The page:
Relationships across the globe, new clients and a very steep learning curve have resulted in a sense of responsibility of always trying to publish my best work. I haven’t always hit the mark but that’s the way life is, isn’t it?
So here I am, sitting on a rather balmy Friday afternoon in sunny East Gippsland while my baby sleeps, putting it out there to everyone and anyone who has ever considered blogging to just do it.
Ignore the naysayers and put fingers to keyboard. You don’t have to be amazing, you certainly don’t have to be perfect and you don’t have to tell anyone, except your audience.
And, quite frankly, if you don’t take yourself too seriously it really is fun, you can form some fantastic relationships and learn loads.
(There, that only took 4 minutes of my day).
A good giggle for your Wednesday. Some hilarious quotes from clients turned into graphics. I have been asked “does it come in any other colour” to a black concept drawing before.
Costing hundreds if not thousands of dollars, your web presence represents a large investment for your business.
A website, just like any other marketing tool, needs to demonstrate a measurable return on investment.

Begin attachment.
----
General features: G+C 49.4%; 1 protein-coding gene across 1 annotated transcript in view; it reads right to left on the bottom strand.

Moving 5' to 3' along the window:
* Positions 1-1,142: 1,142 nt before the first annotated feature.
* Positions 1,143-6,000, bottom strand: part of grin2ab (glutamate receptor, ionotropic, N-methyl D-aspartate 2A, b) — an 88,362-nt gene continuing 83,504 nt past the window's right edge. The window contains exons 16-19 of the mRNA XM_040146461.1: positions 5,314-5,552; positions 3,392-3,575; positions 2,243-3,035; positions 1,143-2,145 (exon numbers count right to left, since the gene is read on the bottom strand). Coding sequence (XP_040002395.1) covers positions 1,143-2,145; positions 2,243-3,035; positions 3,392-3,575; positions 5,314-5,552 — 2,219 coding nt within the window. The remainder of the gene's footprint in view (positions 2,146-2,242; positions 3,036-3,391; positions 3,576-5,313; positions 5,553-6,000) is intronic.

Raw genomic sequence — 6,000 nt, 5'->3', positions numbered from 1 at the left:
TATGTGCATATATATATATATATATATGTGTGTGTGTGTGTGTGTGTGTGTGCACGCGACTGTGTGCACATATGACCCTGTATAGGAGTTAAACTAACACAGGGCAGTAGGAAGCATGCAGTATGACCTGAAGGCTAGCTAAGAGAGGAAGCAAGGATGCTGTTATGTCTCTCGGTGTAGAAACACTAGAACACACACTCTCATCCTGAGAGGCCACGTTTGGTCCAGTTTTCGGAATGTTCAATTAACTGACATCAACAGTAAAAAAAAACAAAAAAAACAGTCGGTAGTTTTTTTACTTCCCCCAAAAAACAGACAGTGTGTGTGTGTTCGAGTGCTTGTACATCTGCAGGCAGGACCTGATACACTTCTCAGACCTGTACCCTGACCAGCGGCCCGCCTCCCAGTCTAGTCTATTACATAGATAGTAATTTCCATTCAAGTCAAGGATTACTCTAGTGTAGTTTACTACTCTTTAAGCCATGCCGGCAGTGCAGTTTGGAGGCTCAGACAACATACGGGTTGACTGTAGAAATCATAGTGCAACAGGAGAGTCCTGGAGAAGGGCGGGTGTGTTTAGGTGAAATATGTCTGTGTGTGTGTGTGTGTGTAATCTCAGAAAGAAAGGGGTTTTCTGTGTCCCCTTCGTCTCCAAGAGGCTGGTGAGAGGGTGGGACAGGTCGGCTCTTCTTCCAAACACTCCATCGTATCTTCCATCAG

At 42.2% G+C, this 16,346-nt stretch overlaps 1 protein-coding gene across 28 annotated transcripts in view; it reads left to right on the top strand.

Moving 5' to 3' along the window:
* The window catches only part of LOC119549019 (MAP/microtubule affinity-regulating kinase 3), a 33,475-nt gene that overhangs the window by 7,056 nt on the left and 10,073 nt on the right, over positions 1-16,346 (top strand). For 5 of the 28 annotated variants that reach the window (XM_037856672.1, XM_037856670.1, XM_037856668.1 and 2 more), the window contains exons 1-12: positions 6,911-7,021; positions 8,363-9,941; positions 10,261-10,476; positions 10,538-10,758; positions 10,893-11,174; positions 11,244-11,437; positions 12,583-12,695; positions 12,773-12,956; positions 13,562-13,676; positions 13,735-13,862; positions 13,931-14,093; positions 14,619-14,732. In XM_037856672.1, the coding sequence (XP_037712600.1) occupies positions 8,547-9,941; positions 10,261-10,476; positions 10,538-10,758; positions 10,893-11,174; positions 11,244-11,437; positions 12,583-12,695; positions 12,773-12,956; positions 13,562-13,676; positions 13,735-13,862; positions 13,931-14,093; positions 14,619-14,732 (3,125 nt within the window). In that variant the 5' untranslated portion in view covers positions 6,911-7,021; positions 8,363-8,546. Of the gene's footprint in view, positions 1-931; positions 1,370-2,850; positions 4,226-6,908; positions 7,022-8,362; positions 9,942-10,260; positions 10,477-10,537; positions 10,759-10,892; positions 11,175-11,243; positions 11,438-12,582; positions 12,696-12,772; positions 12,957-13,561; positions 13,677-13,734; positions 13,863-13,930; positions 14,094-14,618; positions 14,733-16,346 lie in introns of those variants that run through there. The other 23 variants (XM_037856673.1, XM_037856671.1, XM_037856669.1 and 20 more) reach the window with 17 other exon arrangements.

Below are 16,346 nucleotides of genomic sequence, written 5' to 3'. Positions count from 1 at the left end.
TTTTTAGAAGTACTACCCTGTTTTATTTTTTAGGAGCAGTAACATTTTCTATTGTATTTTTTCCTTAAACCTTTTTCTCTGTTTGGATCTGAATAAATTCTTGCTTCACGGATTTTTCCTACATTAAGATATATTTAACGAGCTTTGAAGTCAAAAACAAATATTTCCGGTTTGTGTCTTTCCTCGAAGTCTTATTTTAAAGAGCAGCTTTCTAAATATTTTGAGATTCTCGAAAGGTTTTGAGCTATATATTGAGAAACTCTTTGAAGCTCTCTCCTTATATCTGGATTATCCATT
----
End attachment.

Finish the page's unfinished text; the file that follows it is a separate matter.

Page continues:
So, where do you start to determine your website’s value? Just like many other things, Google has the answer: Google Analytics.
Google Analytics provides powerful data analysis yet, like most Google products, it’s free: all you need is a Google account.
Using Analytics you can measure the number of visitors to your site, how they get there and where they’re going.
What does this mean for your business? Google Analytics allows you to find out what people are enter into search engines when they are looking for you on the web.
This information is crucial in allowing you to find out what is and isn’t working on your site as well as how social media is driving traffic to your site.
This in-depth information can allow you to tailor your blog posts, collateral and web copy to the keywords people are using to find you and to discover whether these keywords reflect your actual business or your website’s poorly-targeted content.
Not only this but Google Analytics can gives you reports on your bounce rate, whether visitors are returning or new visitors, how long your visitors are staying and where they’re going once they arrive at your site.
This data allows you to work out whether your home page is working, what content your visitors find engaging once they arrive at your site.
Plus, by monitoring peaks and troughs, you can see how your social media efforts are driving traffic to your site, what content your audience finds engaging and what they’re sharing and where all of which crucial in the social media era.
What’s your favourite metric in Google Analytics?